WHEN it comes to tackling quality and safety, modern health care is often compared unfavourably to the aviation industry.
In the past 50 years aviation has seen a dramatic decrease in passenger deaths with the introduction of standardised protocols and processes. At the same time in our health care system, up to one in every 10 hospital admissions still results in an adverse event.
However, as clinicians at the coalface well know, there is a world of difference between flying a plane and treating a patient. Both are complicated procedures, but while aviation is amenable to applying formulae and analyses of cause and effect, improving health care is a far more difficult proposition.
Health care is a complex, adaptive system. It is multifaceted and constantly changing. Delivering health care is more like raising a child — it takes a community to nurture it and help it grow, and to work together so that it can achieve its best.
That’s a key reason why the billions of dollars spent internationally in the past 25 years have failed to put a dent in the high rate of errors in medical care. We have been looking at things from the wrong angle.
We have traditionally waited for health care providers to make a mistake, then analysed what went wrong and attempted to put in place provisions to prevent it from recurring.
That might be fine for policymakers and managers remote from the clinical front line, who can only imagine how clinical practice is performed and rely on producing policies and instructions, all based on procedural standardisation and rooting out error.
But as every clinician knows, hundreds of clinical guidelines and procedures can be worth very little in the busy environment of a hospital or doctor’s surgery. How many clinicians remember — or are even aware of — the policy documents that are designed to promote consistency and prevent mistakes?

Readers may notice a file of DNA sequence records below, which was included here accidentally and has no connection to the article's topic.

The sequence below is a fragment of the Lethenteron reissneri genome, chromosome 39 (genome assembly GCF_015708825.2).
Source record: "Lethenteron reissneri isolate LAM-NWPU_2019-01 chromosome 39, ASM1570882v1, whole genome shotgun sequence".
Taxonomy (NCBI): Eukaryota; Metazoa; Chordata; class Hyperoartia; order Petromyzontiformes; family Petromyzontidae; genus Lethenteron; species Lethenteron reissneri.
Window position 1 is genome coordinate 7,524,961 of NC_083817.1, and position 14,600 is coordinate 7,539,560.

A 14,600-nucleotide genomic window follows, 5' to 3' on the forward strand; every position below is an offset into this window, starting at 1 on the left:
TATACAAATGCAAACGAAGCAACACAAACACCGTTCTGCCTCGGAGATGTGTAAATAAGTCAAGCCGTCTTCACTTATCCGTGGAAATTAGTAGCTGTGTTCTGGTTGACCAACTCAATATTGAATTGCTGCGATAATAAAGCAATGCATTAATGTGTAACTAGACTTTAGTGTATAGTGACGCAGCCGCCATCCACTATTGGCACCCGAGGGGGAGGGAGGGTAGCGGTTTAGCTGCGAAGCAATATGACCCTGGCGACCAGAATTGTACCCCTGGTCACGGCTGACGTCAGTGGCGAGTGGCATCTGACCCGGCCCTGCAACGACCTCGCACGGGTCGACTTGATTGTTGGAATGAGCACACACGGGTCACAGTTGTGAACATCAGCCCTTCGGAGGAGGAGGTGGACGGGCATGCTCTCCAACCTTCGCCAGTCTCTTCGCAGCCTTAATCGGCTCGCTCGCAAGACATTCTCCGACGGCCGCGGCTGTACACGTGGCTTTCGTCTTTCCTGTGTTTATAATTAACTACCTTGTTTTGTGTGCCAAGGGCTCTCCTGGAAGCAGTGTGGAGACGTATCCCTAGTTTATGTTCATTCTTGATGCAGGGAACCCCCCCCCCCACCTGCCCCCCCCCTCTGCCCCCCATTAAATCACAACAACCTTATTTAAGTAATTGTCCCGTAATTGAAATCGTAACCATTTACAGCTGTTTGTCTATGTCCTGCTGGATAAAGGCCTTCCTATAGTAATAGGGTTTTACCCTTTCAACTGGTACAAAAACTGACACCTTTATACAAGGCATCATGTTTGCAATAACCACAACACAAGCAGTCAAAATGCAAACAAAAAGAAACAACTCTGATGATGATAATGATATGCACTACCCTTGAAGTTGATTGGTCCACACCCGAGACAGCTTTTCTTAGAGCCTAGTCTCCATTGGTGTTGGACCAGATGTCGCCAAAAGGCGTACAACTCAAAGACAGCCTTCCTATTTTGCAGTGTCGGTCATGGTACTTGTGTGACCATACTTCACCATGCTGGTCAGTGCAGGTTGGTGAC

In reality, everyone is self-managing their risk. Surprisingly to some people, clinicians get things right most of the time. Yet, although safe and effective health care encounters are in the majority despite the inherent complexity, we have never studied them systematically.
To focus on things going wrong is to understand only a small proportion of what gets done. Shifting the focus to what goes right as well means we can begin to understand how clinical practice works both when it performs and when it underperforms.
If we can understand how mistakes aren’t made as well as how they are, then this might provide a blueprint for us to start having much more of an impact on quality and safety in health care.
We need to support clinicians who get it right, to study their practices and develop theories about why these work, and then encourage others to follow their lead. Essentially the emphasis would change: we should be striving to make more things go well in the future.
The Australian Institute of Health Innovation, now based at Macquarie University, Sydney, endeavours to understand what clinicians understand about the health system. We want to methodically and rigorously evaluate how clinicians get things right, rather than trying to prevent mistakes from being repeated.
Working with the Australian School of Advanced Medicine, the new Faculty of Medicine and Health Sciences, and Macquarie University Hospital, we have Australia’s largest research group studying clinical governance, health informatics, health services, and systems and safety.
This research can make a significant difference. In some ways it’s more important than splicing genes or developing new treatments for cancer.
After all, understanding how health systems operate and building on their strengths are the best ways to deliver health care sustainably and effectively into the future.
Professor Jeffrey Braithwaite is Director of the Australian Institute of Health Innovation at Macquarie University.